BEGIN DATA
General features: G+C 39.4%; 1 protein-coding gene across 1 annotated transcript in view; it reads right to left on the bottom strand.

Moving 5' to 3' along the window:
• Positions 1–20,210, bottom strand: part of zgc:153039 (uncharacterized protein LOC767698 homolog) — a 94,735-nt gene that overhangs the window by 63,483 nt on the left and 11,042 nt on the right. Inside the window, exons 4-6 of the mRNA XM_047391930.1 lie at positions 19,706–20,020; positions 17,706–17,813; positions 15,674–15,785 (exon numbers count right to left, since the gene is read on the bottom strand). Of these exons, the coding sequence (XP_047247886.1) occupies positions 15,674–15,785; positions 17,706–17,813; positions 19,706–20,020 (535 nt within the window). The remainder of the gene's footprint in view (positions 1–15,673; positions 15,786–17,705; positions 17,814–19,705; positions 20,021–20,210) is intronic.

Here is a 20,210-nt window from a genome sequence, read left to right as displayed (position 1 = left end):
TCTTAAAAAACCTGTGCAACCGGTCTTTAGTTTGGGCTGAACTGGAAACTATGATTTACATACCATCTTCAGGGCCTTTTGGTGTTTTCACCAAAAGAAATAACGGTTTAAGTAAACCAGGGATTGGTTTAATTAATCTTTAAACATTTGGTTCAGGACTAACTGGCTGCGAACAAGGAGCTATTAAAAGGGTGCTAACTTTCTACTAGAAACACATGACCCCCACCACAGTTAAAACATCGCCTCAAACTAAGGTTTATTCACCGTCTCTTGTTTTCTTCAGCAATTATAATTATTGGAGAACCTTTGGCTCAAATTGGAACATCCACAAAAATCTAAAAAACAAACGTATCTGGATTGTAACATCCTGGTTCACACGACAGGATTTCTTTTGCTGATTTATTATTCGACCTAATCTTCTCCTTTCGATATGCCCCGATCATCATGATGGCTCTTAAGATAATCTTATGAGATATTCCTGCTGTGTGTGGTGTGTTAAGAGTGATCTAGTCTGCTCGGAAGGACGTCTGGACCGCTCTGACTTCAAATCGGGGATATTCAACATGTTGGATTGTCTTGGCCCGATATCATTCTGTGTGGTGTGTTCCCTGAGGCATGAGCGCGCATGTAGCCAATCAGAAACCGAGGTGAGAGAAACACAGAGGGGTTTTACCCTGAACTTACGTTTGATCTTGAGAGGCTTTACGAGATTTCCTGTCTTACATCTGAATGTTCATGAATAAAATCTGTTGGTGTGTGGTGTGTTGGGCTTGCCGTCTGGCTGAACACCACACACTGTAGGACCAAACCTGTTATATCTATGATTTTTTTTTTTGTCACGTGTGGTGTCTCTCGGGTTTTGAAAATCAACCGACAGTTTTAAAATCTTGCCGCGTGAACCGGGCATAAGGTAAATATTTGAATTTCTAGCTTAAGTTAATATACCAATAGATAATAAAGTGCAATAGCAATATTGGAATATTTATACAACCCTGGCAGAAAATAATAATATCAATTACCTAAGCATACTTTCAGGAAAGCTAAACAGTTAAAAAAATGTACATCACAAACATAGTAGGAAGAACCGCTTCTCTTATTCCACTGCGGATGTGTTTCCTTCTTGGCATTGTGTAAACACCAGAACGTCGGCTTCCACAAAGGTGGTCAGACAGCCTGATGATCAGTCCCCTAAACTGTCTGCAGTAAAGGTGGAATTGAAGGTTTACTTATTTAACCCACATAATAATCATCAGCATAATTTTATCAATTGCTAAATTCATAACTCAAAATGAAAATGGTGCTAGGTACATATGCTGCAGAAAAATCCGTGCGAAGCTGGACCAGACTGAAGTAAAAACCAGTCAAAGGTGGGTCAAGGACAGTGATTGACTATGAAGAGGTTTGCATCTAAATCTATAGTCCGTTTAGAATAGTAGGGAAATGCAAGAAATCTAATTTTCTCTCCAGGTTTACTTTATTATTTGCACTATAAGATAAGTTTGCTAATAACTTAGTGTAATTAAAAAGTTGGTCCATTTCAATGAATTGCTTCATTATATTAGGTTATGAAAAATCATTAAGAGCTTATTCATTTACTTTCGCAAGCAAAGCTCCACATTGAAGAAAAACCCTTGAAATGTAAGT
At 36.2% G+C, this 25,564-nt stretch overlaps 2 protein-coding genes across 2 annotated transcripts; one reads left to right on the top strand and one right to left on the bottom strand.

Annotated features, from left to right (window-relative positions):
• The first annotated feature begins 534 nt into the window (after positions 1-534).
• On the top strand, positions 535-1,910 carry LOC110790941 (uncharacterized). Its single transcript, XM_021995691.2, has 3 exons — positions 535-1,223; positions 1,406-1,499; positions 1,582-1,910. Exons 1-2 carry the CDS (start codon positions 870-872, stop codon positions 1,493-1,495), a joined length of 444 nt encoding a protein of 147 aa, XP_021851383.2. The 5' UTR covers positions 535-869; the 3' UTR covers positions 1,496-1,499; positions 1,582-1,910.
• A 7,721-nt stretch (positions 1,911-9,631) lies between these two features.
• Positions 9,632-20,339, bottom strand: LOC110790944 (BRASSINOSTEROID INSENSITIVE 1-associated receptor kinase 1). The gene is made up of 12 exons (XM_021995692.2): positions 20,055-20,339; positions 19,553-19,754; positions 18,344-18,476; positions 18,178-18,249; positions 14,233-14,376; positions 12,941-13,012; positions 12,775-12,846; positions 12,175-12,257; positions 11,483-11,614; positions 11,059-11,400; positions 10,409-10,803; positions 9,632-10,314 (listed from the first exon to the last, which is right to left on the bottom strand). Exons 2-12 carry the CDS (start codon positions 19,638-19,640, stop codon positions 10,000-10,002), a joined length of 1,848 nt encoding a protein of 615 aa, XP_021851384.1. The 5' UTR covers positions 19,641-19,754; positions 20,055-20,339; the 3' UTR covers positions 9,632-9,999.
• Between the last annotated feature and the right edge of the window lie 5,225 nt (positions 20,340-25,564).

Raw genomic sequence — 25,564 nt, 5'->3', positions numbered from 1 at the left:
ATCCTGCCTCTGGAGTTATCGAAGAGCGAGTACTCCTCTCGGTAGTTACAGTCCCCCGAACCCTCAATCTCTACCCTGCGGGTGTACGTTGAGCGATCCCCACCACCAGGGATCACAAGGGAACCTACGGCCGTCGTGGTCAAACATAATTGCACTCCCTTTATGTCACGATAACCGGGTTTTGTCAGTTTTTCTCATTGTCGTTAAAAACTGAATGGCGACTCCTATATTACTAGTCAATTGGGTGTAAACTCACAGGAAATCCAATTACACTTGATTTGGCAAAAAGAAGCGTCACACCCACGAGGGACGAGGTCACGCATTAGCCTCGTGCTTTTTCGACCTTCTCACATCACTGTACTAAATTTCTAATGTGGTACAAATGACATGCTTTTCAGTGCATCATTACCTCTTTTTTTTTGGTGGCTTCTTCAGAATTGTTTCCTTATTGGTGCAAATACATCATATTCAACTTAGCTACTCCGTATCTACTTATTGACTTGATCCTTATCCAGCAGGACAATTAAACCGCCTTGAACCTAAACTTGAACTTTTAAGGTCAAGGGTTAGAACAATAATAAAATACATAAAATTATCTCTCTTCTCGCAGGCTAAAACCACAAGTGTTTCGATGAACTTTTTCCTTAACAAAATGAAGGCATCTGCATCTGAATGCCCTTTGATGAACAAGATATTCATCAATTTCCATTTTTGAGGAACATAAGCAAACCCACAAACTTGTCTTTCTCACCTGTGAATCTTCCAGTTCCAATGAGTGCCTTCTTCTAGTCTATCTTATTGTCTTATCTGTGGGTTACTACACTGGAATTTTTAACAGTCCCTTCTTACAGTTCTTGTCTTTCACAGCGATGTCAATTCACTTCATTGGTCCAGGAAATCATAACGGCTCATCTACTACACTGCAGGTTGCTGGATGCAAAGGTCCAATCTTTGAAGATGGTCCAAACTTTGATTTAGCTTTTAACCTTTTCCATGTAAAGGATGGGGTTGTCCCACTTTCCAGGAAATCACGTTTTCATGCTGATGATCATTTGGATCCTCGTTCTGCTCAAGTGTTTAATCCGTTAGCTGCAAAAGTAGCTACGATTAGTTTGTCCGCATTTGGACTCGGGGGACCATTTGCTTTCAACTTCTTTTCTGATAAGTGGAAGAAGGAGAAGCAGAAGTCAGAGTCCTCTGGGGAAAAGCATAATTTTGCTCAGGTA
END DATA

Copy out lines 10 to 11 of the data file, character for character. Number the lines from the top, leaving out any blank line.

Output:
• A 7,721-nt stretch (positions 1,911-9,631) lies between these two features.
• Positions 9,632-20,339, bottom strand: LOC110790944 (BRASSINOSTEROID INSENSITIVE 1-associated receptor kinase 1). The gene is made up of 12 exons (XM_021995692.2): positions 20,055-20,339; positions 19,553-19,754; positions 18,344-18,476; positions 18,178-18,249; positions 14,233-14,376; positions 12,941-13,012; positions 12,775-12,846; positions 12,175-12,257; positions 11,483-11,614; positions 11,059-11,400; positions 10,409-10,803; positions 9,632-10,314 (listed from the first exon to the last, which is right to left on the bottom strand). Exons 2-12 carry the CDS (start codon positions 19,638-19,640, stop codon positions 10,000-10,002), a joined length of 1,848 nt encoding a protein of 615 aa, XP_021851384.1. The 5' UTR covers positions 19,641-19,754; positions 20,055-20,339; the 3' UTR covers positions 9,632-9,999.